Green Canary is hoping for something resembling heat — preferably from the actual sun, which doesn’t cost so much:
I’ve been keeping my thermostat at 68, which isn’t my preferred indoor temperature during the cold winter months. During the cold winter months, I prefer the balmy warmth of the upper 70s. But since I am still getting to know my house, I didn’t want to press her too hard right out the gate. Also, I was afraid of a ginormous electric bill that would break my tough gal exterior and turn me into a quivering mess of unset Jell-o.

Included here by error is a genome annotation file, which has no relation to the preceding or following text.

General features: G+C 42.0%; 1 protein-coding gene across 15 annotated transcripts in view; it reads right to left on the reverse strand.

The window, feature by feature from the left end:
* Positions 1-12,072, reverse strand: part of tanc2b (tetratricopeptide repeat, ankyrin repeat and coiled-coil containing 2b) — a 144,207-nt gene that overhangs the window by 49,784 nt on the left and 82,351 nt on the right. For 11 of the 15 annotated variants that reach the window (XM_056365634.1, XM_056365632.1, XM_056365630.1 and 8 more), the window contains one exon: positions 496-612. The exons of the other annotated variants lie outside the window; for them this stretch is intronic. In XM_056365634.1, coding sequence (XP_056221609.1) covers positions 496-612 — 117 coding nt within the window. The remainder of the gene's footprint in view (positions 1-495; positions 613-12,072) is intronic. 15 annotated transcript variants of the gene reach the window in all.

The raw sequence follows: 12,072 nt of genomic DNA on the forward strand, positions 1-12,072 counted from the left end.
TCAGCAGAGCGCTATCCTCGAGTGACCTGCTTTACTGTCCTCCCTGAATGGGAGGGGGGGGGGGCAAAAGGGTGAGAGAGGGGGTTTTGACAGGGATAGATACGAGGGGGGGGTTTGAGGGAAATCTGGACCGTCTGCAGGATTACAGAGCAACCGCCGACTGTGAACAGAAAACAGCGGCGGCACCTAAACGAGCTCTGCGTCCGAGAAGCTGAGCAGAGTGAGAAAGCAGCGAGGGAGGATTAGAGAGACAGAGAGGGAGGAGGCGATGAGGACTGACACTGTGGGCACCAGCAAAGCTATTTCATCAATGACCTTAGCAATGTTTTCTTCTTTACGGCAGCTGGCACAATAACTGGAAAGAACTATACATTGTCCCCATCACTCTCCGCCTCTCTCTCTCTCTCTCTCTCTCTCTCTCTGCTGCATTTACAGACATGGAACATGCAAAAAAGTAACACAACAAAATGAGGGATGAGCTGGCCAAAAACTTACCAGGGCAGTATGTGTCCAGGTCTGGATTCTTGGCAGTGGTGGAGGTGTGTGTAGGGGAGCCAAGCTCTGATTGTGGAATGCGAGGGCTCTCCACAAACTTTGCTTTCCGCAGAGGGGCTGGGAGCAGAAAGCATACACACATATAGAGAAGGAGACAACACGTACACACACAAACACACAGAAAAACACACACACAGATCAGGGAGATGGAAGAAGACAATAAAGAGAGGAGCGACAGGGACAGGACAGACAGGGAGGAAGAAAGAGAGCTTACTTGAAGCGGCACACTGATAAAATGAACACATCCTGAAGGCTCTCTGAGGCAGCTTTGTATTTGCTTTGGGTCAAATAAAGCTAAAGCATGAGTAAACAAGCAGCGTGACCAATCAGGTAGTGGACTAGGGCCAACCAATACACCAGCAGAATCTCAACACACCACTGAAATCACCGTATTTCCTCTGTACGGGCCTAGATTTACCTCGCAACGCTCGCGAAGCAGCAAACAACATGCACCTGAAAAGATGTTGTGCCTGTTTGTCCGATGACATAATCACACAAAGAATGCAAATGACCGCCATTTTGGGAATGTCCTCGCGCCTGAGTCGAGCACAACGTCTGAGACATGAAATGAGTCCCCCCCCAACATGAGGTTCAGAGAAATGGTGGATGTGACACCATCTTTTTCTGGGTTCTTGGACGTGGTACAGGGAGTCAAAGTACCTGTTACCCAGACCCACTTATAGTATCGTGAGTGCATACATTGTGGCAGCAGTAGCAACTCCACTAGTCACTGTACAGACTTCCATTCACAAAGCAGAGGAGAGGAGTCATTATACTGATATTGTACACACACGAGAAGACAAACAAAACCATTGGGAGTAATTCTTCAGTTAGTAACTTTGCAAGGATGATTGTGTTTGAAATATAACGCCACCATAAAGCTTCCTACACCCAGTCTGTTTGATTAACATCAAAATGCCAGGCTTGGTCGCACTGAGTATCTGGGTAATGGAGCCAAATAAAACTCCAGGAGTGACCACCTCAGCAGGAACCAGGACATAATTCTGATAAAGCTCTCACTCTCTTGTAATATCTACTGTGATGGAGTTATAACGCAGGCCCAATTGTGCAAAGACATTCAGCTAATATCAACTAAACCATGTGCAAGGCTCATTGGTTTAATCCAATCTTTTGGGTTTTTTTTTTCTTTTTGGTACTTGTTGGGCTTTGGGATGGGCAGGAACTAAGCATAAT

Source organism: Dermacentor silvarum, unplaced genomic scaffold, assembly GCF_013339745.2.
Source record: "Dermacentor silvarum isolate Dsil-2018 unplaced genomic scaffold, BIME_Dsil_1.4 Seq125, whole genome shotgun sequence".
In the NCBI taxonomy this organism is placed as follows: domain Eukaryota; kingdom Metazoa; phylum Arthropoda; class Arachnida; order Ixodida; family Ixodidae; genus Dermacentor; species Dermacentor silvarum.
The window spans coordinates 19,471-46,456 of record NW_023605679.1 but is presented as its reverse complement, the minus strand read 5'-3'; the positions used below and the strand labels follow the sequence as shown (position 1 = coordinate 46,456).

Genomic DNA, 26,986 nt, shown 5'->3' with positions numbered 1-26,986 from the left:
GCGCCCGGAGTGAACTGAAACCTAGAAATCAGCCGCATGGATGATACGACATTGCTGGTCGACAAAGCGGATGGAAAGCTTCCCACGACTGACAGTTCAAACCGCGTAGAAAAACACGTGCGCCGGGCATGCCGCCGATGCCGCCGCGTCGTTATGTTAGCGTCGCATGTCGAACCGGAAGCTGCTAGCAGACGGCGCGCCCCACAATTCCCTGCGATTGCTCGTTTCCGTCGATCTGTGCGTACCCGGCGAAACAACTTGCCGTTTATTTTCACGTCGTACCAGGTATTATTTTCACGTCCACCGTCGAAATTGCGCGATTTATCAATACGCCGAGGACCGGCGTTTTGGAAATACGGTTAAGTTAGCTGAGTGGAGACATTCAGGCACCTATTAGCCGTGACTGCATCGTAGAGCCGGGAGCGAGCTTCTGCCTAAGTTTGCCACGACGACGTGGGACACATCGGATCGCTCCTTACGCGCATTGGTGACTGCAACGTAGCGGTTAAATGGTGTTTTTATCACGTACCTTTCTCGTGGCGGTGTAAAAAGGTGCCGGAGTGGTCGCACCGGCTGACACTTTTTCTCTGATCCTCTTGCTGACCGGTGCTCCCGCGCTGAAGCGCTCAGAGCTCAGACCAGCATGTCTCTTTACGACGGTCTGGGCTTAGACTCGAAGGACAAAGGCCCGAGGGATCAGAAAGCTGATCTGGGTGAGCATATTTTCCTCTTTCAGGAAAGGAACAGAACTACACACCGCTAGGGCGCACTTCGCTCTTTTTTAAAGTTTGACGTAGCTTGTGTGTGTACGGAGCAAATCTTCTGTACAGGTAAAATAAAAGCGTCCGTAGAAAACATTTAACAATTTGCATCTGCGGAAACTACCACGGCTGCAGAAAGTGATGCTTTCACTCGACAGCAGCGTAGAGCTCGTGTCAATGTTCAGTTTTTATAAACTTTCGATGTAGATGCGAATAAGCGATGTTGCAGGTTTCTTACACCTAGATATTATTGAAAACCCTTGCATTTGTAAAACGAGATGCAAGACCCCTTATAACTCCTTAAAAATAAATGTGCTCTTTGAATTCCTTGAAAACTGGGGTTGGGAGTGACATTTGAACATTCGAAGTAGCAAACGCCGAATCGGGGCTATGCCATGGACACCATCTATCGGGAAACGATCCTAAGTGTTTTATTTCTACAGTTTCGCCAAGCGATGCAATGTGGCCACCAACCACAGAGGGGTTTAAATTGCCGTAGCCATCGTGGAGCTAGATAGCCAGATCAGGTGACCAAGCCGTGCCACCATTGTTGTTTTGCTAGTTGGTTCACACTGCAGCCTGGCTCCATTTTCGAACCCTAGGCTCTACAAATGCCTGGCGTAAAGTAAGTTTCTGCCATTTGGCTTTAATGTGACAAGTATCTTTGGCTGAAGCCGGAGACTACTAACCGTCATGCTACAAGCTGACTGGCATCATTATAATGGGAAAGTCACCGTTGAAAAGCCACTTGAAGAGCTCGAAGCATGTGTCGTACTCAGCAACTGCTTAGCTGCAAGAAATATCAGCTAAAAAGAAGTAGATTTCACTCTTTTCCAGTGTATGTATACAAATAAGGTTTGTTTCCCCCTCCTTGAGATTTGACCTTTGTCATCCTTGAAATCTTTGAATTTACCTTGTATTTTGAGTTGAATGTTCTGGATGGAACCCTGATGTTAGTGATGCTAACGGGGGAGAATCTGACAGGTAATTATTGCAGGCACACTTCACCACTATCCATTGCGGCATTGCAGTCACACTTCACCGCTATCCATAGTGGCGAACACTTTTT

Month one’s electric bill was a lovely $13.05.
Month two’s electric bill was a hideous $178.97.
Explanations were not hard to find:
My house is not large, so there is absolutely no reason why my electric bill should be so high. Except that my not-large house is also not-efficient, what with the 33 year-old wood windows with the cracked seals, the uninsulated basement walls, and the odd draft coming from the doorknob on my back door. All of those very logical heat-sucking factors aside, there is also the much bigger problem that I have barely scratched the surface of: I think the problem is the heat pump itself.
The nice thing about hardware problems, in general, is that they can be addressed by writing a check. Then again, I know something less than squat about heat pumps; I can just about comprehend my gas furnace (expected gas bill for December: $95), and I’ll have been here ten years come Tuesday.